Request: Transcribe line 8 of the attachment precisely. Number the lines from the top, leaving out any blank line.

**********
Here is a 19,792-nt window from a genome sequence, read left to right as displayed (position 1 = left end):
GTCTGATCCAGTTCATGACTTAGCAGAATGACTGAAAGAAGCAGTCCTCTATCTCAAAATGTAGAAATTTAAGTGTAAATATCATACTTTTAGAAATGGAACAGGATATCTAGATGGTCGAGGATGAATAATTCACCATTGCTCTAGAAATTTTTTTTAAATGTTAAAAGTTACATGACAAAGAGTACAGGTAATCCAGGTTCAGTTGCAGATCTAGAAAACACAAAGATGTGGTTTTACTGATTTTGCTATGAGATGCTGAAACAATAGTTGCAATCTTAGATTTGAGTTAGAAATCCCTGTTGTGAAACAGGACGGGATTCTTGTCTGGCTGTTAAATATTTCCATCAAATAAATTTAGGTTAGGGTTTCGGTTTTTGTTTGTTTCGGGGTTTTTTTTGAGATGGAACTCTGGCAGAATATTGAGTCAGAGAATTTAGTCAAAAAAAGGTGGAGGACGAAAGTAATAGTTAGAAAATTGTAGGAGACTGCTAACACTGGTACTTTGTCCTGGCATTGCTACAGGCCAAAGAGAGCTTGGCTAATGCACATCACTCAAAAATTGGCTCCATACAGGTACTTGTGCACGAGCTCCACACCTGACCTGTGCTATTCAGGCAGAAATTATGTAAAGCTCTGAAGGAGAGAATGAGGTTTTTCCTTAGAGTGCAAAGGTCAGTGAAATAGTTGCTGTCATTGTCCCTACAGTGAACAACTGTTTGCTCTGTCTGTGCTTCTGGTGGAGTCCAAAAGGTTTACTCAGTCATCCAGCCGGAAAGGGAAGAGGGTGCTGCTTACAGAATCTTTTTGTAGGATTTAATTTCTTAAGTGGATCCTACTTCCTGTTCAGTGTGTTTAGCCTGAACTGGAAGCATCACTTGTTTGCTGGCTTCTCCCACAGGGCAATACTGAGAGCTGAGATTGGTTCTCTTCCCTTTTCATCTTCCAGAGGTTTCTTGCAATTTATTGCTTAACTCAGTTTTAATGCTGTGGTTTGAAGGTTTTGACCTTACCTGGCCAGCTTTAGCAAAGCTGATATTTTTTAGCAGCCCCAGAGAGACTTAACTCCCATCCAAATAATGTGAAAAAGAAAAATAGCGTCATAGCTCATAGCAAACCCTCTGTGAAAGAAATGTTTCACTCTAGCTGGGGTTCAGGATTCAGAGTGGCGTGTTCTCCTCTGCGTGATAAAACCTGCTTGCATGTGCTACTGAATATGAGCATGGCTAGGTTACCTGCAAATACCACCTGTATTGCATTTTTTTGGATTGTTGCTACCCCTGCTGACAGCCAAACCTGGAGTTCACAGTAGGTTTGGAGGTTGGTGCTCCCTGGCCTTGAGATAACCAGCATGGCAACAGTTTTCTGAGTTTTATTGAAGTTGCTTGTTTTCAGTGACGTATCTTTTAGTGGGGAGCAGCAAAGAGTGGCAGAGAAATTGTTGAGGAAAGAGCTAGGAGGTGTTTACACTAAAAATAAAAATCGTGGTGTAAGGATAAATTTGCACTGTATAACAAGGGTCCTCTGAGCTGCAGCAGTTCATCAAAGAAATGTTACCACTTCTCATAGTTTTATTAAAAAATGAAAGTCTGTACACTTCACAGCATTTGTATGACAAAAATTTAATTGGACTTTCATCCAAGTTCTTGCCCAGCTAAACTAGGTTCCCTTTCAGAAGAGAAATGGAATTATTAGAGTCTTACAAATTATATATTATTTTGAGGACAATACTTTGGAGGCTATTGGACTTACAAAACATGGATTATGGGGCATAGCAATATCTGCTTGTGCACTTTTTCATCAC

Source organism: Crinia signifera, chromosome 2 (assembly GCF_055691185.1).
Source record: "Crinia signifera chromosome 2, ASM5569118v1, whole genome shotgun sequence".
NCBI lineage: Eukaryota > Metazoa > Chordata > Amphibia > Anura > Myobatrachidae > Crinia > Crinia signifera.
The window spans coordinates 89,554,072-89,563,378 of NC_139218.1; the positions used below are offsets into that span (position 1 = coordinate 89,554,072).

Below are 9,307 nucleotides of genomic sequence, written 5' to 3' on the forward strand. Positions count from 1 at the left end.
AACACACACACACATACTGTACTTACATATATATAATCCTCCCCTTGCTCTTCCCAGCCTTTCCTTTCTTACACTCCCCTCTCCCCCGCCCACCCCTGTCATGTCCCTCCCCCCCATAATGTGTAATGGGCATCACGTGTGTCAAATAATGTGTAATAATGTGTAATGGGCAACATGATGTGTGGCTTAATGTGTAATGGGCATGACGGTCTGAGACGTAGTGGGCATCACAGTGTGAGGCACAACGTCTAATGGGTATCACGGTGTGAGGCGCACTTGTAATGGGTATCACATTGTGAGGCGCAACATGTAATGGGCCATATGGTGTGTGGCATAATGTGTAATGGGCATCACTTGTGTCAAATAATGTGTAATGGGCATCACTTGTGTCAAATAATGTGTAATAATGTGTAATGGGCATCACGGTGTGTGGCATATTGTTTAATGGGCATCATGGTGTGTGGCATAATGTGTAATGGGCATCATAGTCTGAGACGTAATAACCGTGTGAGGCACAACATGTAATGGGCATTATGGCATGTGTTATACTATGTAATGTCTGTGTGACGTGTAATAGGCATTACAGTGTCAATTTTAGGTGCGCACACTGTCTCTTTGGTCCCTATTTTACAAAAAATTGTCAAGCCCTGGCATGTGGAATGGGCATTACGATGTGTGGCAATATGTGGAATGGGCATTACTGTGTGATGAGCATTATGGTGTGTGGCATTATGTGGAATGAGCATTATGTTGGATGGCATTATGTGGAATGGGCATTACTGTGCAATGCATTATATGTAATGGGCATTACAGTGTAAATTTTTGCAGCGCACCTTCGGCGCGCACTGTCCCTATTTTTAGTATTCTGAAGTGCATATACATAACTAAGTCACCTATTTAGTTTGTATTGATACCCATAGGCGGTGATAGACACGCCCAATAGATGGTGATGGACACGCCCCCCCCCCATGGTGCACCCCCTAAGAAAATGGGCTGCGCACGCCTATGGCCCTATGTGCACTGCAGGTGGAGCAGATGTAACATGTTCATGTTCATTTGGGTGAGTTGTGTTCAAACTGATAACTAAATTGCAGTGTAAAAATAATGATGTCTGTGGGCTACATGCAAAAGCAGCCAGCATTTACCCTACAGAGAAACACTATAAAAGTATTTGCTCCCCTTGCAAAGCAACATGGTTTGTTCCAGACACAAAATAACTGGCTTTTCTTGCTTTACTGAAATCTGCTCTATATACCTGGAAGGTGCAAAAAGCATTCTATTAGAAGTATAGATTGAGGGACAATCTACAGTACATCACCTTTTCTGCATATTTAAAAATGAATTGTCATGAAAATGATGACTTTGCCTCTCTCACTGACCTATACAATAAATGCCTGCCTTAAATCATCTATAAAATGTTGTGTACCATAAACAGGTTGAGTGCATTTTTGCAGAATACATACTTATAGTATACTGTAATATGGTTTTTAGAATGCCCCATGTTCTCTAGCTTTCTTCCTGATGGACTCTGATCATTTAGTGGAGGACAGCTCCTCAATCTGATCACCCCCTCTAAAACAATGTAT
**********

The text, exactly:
AACACACACACACATACTGTACTTACATATATATAATCCTCCCCTTGCTCTTCCCAGCCTTTCCTTTCTTACACTCCCCTCTCCCCCGCCCACCCCTGTCATGTCCCTCCCCCCCATAATGTGTAATGGGCATCACGTGTGTCAAATAATGTGTAATAATGTGTAATGGGCAACATGATGTGTGGCTTAATGTGTAATGGGCATGACGGTCTGAGACGTAGTGGGCATCACAGTGTGAGGCACAACGTCTAATGGGTATCACGGTGTGAGGCGCACTTGTAATGGGTATCACATTGTGAGGCGCAACATGTAATGGGCCATATGGTGTGTGGCATAATGTGTAATGGGCATCACTTGTGTCAAATAATGTGTAATGGGCATCACTTGTGTCAAATAATGTGTAATAATGTGTAATGGGCATCACGGTGTGTGGCATATTGTTTAATGGGCATCATGGTGTGTGGCATAATGTGTAATGGGCATCATAGTCTGAGACGTAATAACCGTGTGAGGCACAACATGTAATGGGCATTATGGCATGTGTTATACTATGTAATGTCTGTGTGACGTGTAATAGGCATTACAGTGTCAATTTTAGGTGCGCACACTGTCTCTTTGGTCCCTATTTTACAAAAAATTGTCAAGCCCTGGCATGTGGAATGGGCATTACGATGTGTGGCAATATGTGGAATGGGCATTACTGTGTGATGAGCATTATGGTGTGTGGCATTATGTGGAATGAGCATTATGTTGGATGGCATTATGTGGAATGGGCATTACTGTGCAATGCATTATATGTAATGGGCATTACAGTGTAAATTTTTGCAGCGCACCTTCGGCGCGCACTGTCCCTATTTTTAGTATTCTGAAGTGCATATACATAACTAAGTCACCTATTTAGTTTGTATTGATACCCATAGGCGGTGATAGACACGCCCAATAGATGGTGATGGACACGCCCCCCCCCCATGGTGCACCCCCTAAGAAAATGGGCTGCGCACGCCTATGGCCCTATGTGCACTGCAGGTGGAGCAGATGTAACATGTTCATGTTCATTTGGGTGAGTTGTGTTCAAACTGATAACTAAATTGCAGTGTAAAAATAATGATGTCTGTGGGCTACATGCAAAAGCAGCCAGCATTTACCCTACAGAGAAACACTATAAAAGTATTTGCTCCCCTTGCAAAGCAACATGGTTTGTTCCAGACACAAAATAACTGGCTTTTCTTGCTTTACTGAAATCTGCTCTATATACCTGGAAGGTGCAAAAAGCATTCTATTAGAAGTATAGATTGAGGGACAATCTACAGTACATCACCTTTTCTGCATATTTAAAAATGAATTGTCATGAAAATGATGACTTTGCCTCTCTCACTGACCTATACAATAAATGCCTGCCTTAAATCATCTATAAAATGTTGTGTACCATAAACAGGTTGAGTGCATTTTTGCAGAATACATACTTATAGTATACTGTAATATGGTTTTTAGAATGCCCCATGTTCTCTAGCTTTCTTCCTGATGGACTCTGATCATTTAGTGGAGGACAGCTCCTCAATCTGATCACCCCCTCTAAAACAATGTAT